BBC Singers saved with a VOCES8 Foundation partnership


The BBC has announced that the BBC Singers will continue in its present form, its education and community engagement work now ‘supported’ by the VOCES8 Foundation.

The professional choir will continue to be paid by the BBC, and remain ‘core’ to Radio 3 output and the BBC Proms. All this in time for the BBC Singers centenary. 

This is fantastic news. It’s quite the turnaround too. Last year (ish) the BBC announced it’s then new classical music strategy which saw a cull of the BBC Singers outright and the threat of 20% of personnel in BBC English orchestras being cut too.

The uproar was considerable, the decision coming hot on the heels of similar decision-making coming out of Arts Council England a few months before.  

That a solution has been arrived at that retains talent, and sets up the ensemble for the future is fantastic for classical music in the UK, spurring on campaigners, influencers and decision-makers to continue to make the case for a valuable art form.

In the same announcement, the BBC also referenced its ongoing discussions with the Musicians Union regarding the future of ‘resources’ in the BBC orchestras.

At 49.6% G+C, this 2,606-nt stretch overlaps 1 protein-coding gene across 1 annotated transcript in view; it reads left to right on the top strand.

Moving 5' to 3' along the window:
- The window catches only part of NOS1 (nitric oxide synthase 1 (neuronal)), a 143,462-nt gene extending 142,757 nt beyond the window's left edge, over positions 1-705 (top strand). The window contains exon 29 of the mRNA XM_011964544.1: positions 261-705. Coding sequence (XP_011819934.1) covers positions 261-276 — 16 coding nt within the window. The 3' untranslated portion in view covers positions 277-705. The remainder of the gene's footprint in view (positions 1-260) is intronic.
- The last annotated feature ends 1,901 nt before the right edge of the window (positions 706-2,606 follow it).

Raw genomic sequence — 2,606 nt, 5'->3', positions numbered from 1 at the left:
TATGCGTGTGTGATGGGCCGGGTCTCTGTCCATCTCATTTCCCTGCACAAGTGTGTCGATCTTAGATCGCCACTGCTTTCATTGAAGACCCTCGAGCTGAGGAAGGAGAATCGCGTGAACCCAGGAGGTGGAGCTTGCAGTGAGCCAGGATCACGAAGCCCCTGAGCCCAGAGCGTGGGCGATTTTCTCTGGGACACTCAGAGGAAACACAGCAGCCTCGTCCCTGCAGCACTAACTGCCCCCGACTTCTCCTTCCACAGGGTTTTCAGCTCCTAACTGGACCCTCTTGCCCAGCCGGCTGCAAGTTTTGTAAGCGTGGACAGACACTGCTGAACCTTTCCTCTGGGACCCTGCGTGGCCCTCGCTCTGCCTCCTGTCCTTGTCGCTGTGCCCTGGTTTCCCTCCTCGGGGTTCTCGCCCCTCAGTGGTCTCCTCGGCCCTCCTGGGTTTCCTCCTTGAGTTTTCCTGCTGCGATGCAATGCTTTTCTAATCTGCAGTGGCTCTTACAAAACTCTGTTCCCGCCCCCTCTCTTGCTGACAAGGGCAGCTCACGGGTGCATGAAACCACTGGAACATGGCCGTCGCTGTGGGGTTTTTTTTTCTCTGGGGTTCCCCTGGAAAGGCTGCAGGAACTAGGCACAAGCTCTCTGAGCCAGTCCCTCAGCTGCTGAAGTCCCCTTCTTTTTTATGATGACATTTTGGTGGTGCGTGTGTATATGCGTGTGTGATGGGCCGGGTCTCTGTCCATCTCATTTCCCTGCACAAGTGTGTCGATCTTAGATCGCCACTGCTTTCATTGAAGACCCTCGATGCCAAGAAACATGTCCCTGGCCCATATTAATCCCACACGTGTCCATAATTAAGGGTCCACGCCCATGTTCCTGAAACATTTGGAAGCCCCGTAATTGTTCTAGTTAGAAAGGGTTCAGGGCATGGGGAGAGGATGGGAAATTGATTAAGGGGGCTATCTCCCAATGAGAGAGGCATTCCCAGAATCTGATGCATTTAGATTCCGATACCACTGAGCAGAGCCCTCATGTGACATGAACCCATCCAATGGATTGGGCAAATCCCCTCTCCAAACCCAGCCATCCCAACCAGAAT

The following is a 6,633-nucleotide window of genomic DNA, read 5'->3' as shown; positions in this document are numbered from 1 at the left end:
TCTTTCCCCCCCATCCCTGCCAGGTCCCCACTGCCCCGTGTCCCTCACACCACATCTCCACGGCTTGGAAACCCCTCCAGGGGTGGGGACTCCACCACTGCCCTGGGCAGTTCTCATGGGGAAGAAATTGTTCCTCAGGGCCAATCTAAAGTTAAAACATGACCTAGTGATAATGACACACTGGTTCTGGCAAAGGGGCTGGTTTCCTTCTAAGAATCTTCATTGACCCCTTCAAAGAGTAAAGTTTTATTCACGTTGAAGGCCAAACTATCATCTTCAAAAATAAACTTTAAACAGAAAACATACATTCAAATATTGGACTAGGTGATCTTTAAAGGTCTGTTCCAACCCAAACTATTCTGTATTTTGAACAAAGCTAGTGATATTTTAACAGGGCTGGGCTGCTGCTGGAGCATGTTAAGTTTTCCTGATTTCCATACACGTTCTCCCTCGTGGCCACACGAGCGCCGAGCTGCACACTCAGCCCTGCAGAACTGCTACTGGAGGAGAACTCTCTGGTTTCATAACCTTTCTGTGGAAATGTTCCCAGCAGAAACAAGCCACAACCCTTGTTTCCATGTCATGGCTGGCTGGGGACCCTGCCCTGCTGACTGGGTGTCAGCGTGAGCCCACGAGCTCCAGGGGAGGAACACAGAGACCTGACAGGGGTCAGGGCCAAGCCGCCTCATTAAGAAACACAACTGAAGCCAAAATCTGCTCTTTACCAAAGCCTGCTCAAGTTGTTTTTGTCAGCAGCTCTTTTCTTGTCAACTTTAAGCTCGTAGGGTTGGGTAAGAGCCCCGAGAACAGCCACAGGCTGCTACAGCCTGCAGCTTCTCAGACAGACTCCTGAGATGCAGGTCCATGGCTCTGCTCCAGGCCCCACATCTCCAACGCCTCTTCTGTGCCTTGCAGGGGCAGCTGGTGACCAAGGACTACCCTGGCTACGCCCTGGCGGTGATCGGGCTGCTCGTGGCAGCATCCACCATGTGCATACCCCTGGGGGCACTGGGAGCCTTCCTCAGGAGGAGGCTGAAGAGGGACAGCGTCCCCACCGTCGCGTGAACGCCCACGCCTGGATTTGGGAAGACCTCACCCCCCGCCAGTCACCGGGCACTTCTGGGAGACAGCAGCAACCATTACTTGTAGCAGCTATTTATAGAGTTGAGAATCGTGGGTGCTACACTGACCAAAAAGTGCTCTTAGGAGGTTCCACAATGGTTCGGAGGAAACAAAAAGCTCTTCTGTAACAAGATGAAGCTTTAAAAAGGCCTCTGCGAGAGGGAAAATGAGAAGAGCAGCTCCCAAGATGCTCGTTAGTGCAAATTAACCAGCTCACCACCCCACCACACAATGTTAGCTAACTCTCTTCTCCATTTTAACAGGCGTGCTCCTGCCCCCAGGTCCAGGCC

“In maintaining all of the BBC’s distinctive orchestras, we will consider the resourcing levels which support each ensemble as their work develops across broadcast, education and commercial activity. This will be a gradual process in which we will work closely with the Unions and our musicians, alongside a review to modernise terms and conditions making sure these are aligned with the BBC’s principles of fairness and transparency.” 

Regular readers of the Thoroughly Good may recall the contribution this blog made to the initial campaign to save the BBC Singers and orchestral musicians whose jobs were under threat.

Thoroughly Good’s campaigning was passionate, forthright, and uncompromising, a response to what felt at the time like an assault on classical music and the arts that was found beyond the BBC. Those decisions seemed to illustrate a much wider systematic attack on an art form that was going on at the time, a malaise that went to the heart of Thoroughly Good’s editorial purpose.

The response from this blog was unequivocal and vociferous. It was a defining moment for the platform where purpose and mission crystallised in pursuit of saving jobs and reinforcing the message that classical music matters.

Thoroughly Good’s efforts generated noise and raised awareness – the really important, solutions-driven work was done by industry leaders who have achieved something brilliant. Inevitably and quite understandably Thoroughly Good’s actions resulted in some irrevocably damaged relationships. Disappointing, but not something to regret. Some will no doubt say it’s deserved.

No matter. The BBC Singers were saved, and with it a renewed sense of hope for the BBC’s orchestral musicians and classical music in the UK.